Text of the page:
Could it be that cycles of busyness are created simply as an attempt to distract us from the deeper stressors and anxieties we experience in life?  We fill our time with endless tasks, responsibilities, meetings, and work, leaves little to no time for us to process anything that is going on in our lives, let alone allow us the time to refrain from all of our stressful responsibilities.  Instead we need to practice being mindful throughout the day, taking breaks from stressful tasks when needed and taking time out of each day for something that helps us to focus on things we enjoy or excel at.

  2. Thoughtfully Examine Priorities

    It says in Colossians 3:23, “Whatever you do, work at it with all your heart, as working for the Lord,” implying that everything that we do should be done with the goal and purpose in mind of the glorification of God.  With this in mind, how does a life reflect the glory of God when we don’t make time for God in our schedules, or in the same vein, live our lives in a monotonous, mindless manner, simply to get things checked off of our lists?  At the root of the issue, disguised by frantic scheduling conflicts and blanket statements of “I am so busy,” is the belief that we are capable of doing and accomplishing everything on our own, the belief system that says that “the more I do, the more I am worth.”  This system can be simplified into one word; idol.

    In “We Become What We Worship”, G.K. Beale says, “The idol that we revere, we reflect, which leads ultimately to ruin.  Desiring to reflect the idol of ourselves and making ourselves larger can only lead to becoming small, because of judgment.  But heaping glory on the true God and worshipfully acknowledging his greatness leads to sharing in God’s greatness and glory by reflecting his glory, which is reflected back on him.  Thus God is seen as the unique and weighty great One of the cosmos” (Beale, p. 140).

    Is it too bold to suggest that as a whole, we have glorified and idolized busyness?
    Busyness and the need to say “yes” to every opportunity, plea, and request, leads ultimately to burnout. By making the word “no” stronger in our vocabulary, we can refocus our attention on the things that really matter in our lives.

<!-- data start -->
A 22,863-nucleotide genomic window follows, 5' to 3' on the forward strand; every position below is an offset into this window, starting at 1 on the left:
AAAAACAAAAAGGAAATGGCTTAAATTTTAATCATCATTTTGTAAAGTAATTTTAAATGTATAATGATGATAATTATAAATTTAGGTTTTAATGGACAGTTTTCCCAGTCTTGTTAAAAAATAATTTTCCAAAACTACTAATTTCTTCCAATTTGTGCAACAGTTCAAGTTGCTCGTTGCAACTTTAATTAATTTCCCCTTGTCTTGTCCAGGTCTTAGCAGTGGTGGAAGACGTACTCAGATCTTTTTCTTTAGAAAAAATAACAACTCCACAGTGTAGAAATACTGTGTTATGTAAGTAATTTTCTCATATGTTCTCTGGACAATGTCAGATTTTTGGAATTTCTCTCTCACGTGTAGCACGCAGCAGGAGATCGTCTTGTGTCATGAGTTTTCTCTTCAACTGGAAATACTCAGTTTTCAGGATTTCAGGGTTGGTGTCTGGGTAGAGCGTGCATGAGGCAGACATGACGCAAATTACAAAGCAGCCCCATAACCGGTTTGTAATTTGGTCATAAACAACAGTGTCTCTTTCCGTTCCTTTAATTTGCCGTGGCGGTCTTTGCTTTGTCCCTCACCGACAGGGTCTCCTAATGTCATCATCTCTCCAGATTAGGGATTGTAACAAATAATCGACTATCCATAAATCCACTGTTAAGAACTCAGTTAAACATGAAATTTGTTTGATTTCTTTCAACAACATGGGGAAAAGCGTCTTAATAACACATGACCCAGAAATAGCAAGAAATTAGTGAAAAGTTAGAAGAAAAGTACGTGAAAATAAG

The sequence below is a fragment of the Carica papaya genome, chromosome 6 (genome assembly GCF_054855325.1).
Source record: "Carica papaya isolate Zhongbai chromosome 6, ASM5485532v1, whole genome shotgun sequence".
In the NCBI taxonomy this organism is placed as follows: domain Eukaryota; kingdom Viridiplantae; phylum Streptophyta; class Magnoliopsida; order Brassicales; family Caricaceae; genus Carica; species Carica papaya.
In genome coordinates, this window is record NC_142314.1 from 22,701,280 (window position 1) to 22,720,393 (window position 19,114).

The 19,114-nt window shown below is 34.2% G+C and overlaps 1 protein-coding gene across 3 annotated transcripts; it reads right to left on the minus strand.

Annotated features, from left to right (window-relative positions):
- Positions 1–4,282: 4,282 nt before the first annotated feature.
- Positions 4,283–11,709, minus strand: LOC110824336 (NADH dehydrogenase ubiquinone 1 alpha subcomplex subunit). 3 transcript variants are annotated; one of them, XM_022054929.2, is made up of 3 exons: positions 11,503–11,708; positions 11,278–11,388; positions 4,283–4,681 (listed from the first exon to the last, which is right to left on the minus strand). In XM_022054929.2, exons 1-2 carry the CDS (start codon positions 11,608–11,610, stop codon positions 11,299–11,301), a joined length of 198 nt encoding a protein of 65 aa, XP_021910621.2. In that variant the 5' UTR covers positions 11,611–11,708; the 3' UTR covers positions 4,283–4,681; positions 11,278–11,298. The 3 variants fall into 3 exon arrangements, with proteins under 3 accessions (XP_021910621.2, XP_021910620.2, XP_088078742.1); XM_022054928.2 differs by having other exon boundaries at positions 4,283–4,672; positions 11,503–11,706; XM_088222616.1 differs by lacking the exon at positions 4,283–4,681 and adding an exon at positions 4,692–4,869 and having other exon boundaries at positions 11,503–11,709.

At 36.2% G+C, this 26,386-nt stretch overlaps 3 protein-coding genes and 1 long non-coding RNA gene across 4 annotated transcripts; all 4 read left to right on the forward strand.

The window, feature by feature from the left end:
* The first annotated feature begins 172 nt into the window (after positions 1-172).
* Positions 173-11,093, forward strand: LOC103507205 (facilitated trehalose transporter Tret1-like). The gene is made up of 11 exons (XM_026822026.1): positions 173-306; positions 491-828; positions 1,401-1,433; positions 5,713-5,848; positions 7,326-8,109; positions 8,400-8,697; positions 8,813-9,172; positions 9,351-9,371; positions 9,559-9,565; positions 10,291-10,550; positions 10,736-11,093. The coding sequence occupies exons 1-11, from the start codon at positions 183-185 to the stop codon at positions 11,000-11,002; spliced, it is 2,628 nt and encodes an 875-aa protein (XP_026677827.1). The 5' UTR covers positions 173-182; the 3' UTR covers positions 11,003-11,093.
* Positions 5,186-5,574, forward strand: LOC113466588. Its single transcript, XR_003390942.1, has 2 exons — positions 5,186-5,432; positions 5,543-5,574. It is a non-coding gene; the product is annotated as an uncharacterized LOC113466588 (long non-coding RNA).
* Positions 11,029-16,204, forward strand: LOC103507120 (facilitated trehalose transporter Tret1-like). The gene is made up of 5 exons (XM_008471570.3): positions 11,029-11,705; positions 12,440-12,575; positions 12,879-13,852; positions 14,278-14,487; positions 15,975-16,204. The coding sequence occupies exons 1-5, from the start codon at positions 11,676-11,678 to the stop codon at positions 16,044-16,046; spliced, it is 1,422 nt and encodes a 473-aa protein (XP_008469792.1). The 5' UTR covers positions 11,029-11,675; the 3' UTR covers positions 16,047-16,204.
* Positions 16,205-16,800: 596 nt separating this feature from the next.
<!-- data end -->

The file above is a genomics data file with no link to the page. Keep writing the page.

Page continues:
3. Decide to Be Intentional

    The cure for burnout is quite possibly intentionality.  Without being intentional, a person’s mind left to its own random thoughts “are more likely to be ruminative and negative” (Sood, p.68).  Even within someone’s thought processes, they must choose to be intentional or they will suffer the consequences of stress and anxiety.

    Dr. Sood’s suggestions resemble the principles that would be found throughout the Bible, such as kindness, gratitude, compassion, acceptance, forgiveness, and meditation.  When we are intentional about our thoughts, our mindset can be correctly placed on our priorities.

    Why is this alignment of priorities and responsibilities so important? Dr. Elias Moitinho, lead in the APA’s “Stress in America Survey” was led to believe that “particularly for counselors and ministers, if stress is not managed effectively it may lead to compassion fatigue or burnout” (Moitinho, 2013).  Dr. Moitinho also suggested that “self-care is following the example of Jesus’ ministry model” (Moitinho, 2013).  It can be seen throughout the Gospels that Jesus managed his busy life of ministry by practicing self-care and intentional rest.  Examples of this can be found throughout the Gospel of Mark, when Jesus withdrew from the crowds to rest, or when he rested in the boat that his disciples were sailing.